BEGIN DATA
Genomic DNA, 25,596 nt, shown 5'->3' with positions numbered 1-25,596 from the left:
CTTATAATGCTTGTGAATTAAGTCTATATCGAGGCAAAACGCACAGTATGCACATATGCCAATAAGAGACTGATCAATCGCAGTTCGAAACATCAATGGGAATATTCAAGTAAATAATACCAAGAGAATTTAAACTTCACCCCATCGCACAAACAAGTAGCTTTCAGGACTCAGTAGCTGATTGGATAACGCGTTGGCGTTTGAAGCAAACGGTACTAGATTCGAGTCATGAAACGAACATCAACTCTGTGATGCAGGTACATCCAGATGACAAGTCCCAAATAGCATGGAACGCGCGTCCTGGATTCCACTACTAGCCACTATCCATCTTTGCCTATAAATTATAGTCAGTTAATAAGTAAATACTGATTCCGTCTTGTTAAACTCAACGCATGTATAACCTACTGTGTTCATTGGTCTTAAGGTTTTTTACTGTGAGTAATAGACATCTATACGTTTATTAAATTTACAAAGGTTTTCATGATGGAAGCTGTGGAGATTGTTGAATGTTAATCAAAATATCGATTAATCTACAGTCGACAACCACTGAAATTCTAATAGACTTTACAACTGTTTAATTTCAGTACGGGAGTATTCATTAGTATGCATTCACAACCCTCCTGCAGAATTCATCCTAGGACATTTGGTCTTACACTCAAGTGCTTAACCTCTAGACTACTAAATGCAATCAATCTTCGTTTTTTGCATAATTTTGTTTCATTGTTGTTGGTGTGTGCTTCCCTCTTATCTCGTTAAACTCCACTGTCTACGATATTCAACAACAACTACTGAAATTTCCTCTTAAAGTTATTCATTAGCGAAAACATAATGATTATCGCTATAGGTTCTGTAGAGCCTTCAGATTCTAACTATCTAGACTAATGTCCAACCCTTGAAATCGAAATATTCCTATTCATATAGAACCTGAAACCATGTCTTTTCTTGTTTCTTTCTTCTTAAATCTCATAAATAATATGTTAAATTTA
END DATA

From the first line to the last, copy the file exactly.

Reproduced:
Genomic DNA, 25,596 nt, shown 5'->3' with positions numbered 1-25,596 from the left:
CTTATAATGCTTGTGAATTAAGTCTATATCGAGGCAAAACGCACAGTATGCACATATGCCAATAAGAGACTGATCAATCGCAGTTCGAAACATCAATGGGAATATTCAAGTAAATAATACCAAGAGAATTTAAACTTCACCCCATCGCACAAACAAGTAGCTTTCAGGACTCAGTAGCTGATTGGATAACGCGTTGGCGTTTGAAGCAAACGGTACTAGATTCGAGTCATGAAACGAACATCAACTCTGTGATGCAGGTACATCCAGATGACAAGTCCCAAATAGCATGGAACGCGCGTCCTGGATTCCACTACTAGCCACTATCCATCTTTGCCTATAAATTATAGTCAGTTAATAAGTAAATACTGATTCCGTCTTGTTAAACTCAACGCATGTATAACCTACTGTGTTCATTGGTCTTAAGGTTTTTTACTGTGAGTAATAGACATCTATACGTTTATTAAATTTACAAAGGTTTTCATGATGGAAGCTGTGGAGATTGTTGAATGTTAATCAAAATATCGATTAATCTACAGTCGACAACCACTGAAATTCTAATAGACTTTACAACTGTTTAATTTCAGTACGGGAGTATTCATTAGTATGCATTCACAACCCTCCTGCAGAATTCATCCTAGGACATTTGGTCTTACACTCAAGTGCTTAACCTCTAGACTACTAAATGCAATCAATCTTCGTTTTTTGCATAATTTTGTTTCATTGTTGTTGGTGTGTGCTTCCCTCTTATCTCGTTAAACTCCACTGTCTACGATATTCAACAACAACTACTGAAATTTCCTCTTAAAGTTATTCATTAGCGAAAACATAATGATTATCGCTATAGGTTCTGTAGAGCCTTCAGATTCTAACTATCTAGACTAATGTCCAACCCTTGAAATCGAAATATTCCTATTCATATAGAACCTGAAACCATGTCTTTTCTTGTTTCTTTCTTCTTAAATCTCATAAATAATATGTTAAATTTA